Paraphrase: “Will you know what you’re doing, or are we going to have to pay for your education — both in your time spent and in the mistakes you’ll inevitably make in your first encounter with this technology?” The operative word here is “related” — what’s related? Just because you know the programming language and platform doesn’t mean that you automatically understand how to solve the problem at hand. Conversely, just because you’ll need to come up to speed on some specific technology doesn’t mean that you should discount your experience in the problem domain. Don’t be shy, but answer truthfully — you don’t want to hide the real answer until the project fails.
  • What is your reputation in the industry?
    They’re looking for assurances that you’re not a charlatan. You should have been working to answer this question long before the interview. Letters of reference come in handy here, especially if they include specific stories of how you helped your client in ways that nobody else could. If you have published material online that’s relevant (open source projects, blogging on the subject, etc.), provide links. You want to demonstrate that you are not only considered knowledgeable, but that you are also actively engaged with the community — it shows that your interest runs deeper than consulting fees.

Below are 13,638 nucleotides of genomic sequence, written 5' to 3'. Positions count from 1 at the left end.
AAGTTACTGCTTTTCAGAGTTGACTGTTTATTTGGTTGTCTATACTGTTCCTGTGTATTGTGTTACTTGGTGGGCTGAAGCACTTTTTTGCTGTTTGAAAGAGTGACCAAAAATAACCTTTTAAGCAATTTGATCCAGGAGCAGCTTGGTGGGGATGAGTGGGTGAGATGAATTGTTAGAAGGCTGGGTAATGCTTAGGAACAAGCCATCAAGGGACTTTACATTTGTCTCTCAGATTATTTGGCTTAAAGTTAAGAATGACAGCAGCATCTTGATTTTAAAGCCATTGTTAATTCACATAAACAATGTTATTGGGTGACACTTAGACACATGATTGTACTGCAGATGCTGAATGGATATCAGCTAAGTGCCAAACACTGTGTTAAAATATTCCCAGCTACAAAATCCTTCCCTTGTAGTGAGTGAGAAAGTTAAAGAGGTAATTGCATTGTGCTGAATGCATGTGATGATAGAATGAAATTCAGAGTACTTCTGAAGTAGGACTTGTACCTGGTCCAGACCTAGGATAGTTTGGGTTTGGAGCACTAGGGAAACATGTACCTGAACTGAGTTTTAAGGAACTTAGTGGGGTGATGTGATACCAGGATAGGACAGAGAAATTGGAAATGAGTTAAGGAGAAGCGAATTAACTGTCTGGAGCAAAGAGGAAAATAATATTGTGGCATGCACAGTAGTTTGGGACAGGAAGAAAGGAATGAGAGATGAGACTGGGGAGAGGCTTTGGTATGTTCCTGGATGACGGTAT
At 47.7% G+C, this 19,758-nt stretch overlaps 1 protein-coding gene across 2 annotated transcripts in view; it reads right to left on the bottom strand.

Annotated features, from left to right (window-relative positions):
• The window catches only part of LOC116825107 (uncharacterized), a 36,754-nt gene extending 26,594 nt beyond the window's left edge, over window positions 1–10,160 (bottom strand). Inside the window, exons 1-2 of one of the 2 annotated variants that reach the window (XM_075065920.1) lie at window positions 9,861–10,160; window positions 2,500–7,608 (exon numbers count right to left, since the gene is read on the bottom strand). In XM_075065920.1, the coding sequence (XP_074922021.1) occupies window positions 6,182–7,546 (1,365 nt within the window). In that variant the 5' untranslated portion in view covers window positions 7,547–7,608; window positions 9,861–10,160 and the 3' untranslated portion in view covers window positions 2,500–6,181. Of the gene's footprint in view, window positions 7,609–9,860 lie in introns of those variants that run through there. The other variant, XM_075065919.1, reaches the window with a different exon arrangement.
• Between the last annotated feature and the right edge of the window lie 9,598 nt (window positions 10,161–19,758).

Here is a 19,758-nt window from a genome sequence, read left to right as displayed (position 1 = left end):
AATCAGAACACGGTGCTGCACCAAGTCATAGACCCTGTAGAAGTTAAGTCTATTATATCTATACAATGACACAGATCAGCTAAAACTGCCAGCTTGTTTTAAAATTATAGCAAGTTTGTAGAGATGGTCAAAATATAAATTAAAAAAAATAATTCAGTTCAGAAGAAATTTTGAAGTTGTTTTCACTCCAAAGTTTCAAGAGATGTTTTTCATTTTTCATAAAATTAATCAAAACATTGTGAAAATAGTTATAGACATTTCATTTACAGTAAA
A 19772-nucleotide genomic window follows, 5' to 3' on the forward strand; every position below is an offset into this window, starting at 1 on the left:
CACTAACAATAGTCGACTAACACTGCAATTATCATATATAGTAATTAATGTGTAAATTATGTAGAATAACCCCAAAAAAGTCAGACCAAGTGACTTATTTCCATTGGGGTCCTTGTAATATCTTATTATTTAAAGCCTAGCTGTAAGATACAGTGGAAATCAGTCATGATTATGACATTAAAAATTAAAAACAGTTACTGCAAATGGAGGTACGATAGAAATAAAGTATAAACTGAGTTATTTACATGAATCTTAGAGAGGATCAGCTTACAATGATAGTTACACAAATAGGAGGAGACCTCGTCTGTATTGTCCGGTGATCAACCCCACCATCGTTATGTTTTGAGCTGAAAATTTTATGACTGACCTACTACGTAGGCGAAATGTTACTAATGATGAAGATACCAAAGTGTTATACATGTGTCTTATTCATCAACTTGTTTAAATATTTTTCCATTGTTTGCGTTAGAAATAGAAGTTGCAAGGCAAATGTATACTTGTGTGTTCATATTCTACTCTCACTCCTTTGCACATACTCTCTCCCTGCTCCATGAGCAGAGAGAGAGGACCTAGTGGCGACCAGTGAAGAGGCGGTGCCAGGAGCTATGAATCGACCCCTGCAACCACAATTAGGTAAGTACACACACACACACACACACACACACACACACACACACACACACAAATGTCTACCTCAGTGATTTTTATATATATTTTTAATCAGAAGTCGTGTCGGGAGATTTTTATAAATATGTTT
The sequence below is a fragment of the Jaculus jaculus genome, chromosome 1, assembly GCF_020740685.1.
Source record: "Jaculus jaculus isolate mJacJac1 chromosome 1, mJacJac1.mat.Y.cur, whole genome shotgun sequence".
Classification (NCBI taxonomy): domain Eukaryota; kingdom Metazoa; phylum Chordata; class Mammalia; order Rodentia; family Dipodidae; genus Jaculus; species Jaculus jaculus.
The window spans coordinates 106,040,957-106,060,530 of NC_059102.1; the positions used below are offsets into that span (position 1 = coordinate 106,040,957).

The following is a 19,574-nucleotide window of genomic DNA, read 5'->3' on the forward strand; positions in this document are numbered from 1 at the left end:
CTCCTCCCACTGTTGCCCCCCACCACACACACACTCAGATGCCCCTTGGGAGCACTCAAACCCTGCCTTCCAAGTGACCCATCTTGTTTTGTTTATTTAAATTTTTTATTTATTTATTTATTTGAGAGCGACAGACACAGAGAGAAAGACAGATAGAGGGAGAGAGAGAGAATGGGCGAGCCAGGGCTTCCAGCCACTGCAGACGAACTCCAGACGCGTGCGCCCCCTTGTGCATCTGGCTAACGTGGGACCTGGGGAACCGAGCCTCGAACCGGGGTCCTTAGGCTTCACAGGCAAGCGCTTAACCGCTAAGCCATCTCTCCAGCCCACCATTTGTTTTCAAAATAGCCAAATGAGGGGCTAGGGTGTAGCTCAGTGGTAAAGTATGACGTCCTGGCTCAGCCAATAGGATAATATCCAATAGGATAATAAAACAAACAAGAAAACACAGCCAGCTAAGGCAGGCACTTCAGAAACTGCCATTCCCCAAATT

• Do you guarantee your work?
    Translation: “If we don’t like it when you’re done, will you fix it for us?” Answer this one carefully. If you give a 100% unconditional guarantee of satisfaction, you might end up “fixing things” for the rest of your life. The client is trying to eliminate an entire category of risk in the project, but you don’t want to take all that risk on yourself. Here’s my recommended response: “Revisions and unforeseen requirements are a fact of life in our industry, and I bill by the hour. I’ll continue to work with you until you are satisfied, but I don’t work for free. However, if a failure is due purely to negligence on my part, of course, I’ll make it good.”
  • Can you give us a firm estimate?
    Again, the client is trying to eliminate a risk — this time it’s the unknown cost of the project. My answer: “Sure, but it will cost you. If you want a fixed price, I’ll be forced to estimate very high in order to cover my risk. You’ll get the best value if we stick with an hourly rate and let the estimate be just that.”
  • Can you provide a detailed breakdown of hours and expenses?
    They want to make sure you won’t pad your hours, so they want to know exactly what you were doing when. The right answer is, “Yes, to any level of detail you require.” Then go one step further and say, “And I won’t initiate any new activity without your approval.” If they want to grant you broader decision-making powers, that’s up to them.

If you can minimize the perceived risks, you remove a client’s biggest objection to hiring you. But don’t get carried away with securing the engagement to the point where you take on too many of those risks yourself. It’s only good business if everyone’s happy when the project is complete — including you.